Psycho Pinball

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Psycho Pinball
Psycho Pinball Coverart.png
Cover art
Developer(s) Codemasters
Publisher(s) Codemasters
Platform(s) Mega Drive
DOS
Release date(s) 1994 (MD/G)
1995 (DOS)
Genre(s) Pinball simulator
Mode(s) Up to four players

Psycho Pinball is a 1994 pinball video game published and developed by Codemasters, released for the Sega Mega Drive in the United Kingdom, and DOS personal computers in the U.S. and Europe[1]

Tables[edit]

There are four differently themed tables; Wild West (American Old West), Trick or Treat (Halloween), The Abyss (Caribbean underwater), and finally Psycho (an amusement park). While the first three are regular tables, Psycho broke new ground; it is connected to the others by activating certain jumpers, then launching the ball into one of the tents, and the ball continues in the other table, returning to drop from the tent in Psycho when it drains. It is also the only one with a spring ball launcher and no multiball (presumably because of the potential for one of the balls to transition between tables).

Wild West is an open table with few obstacles; this makes it very difficult to make high scores, unlike Trick or Treat, which is a much more enclosed table, but with more ramp multipliers. The Abyss is the only one with two levels of play, and the multiball is usually reduced to 2 balls. To activate the multiball, the player has to trap a ball in one of the "vents" holes, and then knock it out of its trajectory when it is being thrown from one hole to another. It is possible, although difficult, to trap additional balls in the vents and eventually have more balls in the multiball.

Minigames[edit]

One of the main features of the game are the minigames on each table. They range from simple panel games to full arcade sequences, all activated by hitting certain triggers, and then sending the ball to a particular location on the table. Panel games include Blackjack in the Wild West table, Spook Shoot (the player has to hit 20 ghosts which appear in three positions, corresponding to the three joypad buttons, or two flippers and a tilt on the PC) on Trick or Treat, Cup Confusion on Psycho (a shell game to find the letter P under one of three moving cups), or Fast Fishing (pressing the C button when fishes pass by the hook) in The Abyss.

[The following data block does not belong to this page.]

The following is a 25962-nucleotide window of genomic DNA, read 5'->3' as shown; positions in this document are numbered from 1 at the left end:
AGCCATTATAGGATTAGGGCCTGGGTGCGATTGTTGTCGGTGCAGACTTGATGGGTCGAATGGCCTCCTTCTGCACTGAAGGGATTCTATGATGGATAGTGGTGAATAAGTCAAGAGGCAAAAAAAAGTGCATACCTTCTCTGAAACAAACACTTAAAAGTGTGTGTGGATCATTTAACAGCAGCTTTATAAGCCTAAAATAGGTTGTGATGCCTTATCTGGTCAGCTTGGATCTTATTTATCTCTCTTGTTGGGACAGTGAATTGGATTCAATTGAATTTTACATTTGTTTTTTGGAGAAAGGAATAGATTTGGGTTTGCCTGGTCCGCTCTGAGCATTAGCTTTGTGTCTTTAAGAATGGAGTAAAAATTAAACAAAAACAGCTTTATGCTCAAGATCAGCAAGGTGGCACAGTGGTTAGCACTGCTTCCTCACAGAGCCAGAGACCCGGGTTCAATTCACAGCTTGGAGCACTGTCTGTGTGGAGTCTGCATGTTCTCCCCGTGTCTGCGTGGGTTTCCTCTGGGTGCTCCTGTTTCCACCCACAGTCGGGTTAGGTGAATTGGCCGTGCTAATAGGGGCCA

The arcade minigames are much more elaborate and require more effort. The player is in direct control of Psycho, an armadillo, and must reach the bonus plaque.

  • Runaway Train (in Wild West): Psycho is in the end of a hijacked train, and has to reach the locomotive, dodging through signs, water tanks, gunmen and tunnels. If Psycho falls, is climbing a ladder when trapped at the left side of the screen or gets hit by an obstacle or a bullet, no bonus is awarded.
  • Moonsquares (in Psycho): Psycho must travel from one rocket to another using disappearing platforms. There is a 5x5 grid composed of platforms that disappear. If Psycho falls, the bonus is progressively reduced until it boots Psycho back to the pinball table.
  • Whale's Belly (in The Abyss): Psycho is trapped inside a whale, along with three buoys and an endless supply of crabs. Psycho must capture the crabs and throw them into the whales' ulcers, which eventually pop up and fill her stomach with water, allowing Psycho to reach higher. Psycho dies if he takes too much time (which makes the whale burp) or falls into the water.

The Trick or Treat table does not have such an arcade minigame, although early magazine previews show a minigame with brooms that never made into the final game.

Both can be disabled in the options, giving each time the mini games would be activated the full bonus.

None of these arcade minigames exist in the PC version; these three games are replaced by different ones (activated in a practically identical manner), played on the panel.

  • Dodge the Express (Wild West): Psycho must avoid a series of oncoming trains.
  • Strong Arm (Psycho): A button masher event to arm wrestle against a circus strongman.
  • Blubber Belly (The Abyss): stop a selector for one of five game features (extra balls, instant activation of modes, etc.).

It also adds Big Deal, a higher-or-lower card game, to the casino in the Wild West (alternating with Blackjack).

References[edit]